Let's face it, who has around $5000 to $25000 to spare for a brand new car? And I mean to spare, as in you won't be nearly broke after purchase. If you did have that kind of money to spare, wouldn't want to spend it all in one go. What happens if, heaven forbid, there was a medical or a personal emergency in the family?
One of the biggest purchases you can make is a car, which is why it'd be pertinent for you to check out all options available. Just as with a house, buying a car vs leasing a car both have advantages and disadvantages.
Perhaps the most obvious difference with buying is that once you're done with the payment/s, whether outright, through a loan, or in installment, the vehicle becomes yours to sell, donate, or keep. With a lease, on the other hand, you can get a car every few years. You don't have to worry about selling the car later on. Just hand over your keys to the dealer and get a new lease. You can also have the vehicle transferred to your name, or simply upgrade to a new car.
Before you decide to buy or lease, here are a few things you should consider:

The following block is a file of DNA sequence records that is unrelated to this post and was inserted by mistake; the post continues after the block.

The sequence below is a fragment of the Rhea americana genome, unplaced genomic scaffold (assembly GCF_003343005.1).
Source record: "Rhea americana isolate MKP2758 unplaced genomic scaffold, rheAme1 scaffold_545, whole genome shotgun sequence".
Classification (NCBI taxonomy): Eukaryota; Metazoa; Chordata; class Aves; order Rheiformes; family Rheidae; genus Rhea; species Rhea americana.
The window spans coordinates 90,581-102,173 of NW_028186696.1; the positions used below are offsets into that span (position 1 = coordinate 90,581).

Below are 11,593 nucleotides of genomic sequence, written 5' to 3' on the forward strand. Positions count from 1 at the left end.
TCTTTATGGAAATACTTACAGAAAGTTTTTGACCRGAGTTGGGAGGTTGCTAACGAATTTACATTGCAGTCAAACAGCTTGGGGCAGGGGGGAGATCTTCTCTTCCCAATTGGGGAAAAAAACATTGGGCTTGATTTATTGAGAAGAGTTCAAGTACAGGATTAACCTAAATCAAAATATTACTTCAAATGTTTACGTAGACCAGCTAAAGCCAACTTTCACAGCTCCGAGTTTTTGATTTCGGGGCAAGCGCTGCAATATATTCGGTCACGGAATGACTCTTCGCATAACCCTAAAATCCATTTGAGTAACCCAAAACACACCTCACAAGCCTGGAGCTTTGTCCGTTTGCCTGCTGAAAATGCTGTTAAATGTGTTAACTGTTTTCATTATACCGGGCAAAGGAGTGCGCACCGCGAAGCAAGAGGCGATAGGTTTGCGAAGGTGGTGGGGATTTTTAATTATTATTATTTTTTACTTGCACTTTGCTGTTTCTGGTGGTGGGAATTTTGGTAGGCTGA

If you're going to be driving a lot, you might want to check your lease agreement. Typically, you have to pay extra for miles over 15,000. While cents per mile over doesn't seem like much, they do tend to accumulate if you're not careful. In the same manner, how hard you are on the car matters. Remember that you actually have to pay for the wear and tear of the car if you're prone to getting scratches and scuffs around.
Your cash flow
Compared to buying outright or getting a car loan, leasing a car typically has a lower weekly or monthly payment. This is because you're paying for the car's depreciation rather that the vehicle cost. If you need access to more cash every month, consider leasing rather than buying. Remember that "cheaper in the long run" doesn't mean anything if you're going to go broke now.
Cash on hand for big ticket purchases
Buying a car outright or even getting a car loan typically requires a sizeable chunk out of your pocket for either the total car price or the down payment. Car finance in Australia has much lower deposits, and can sometimes even discount or waive the initial payments. Alpha Finance, for example, can bring down its deposit from the standard $990 to $490 during specials. That means you get to drive away in your own car for less than a $1000. You don't need to go broke trying to make life a little easier.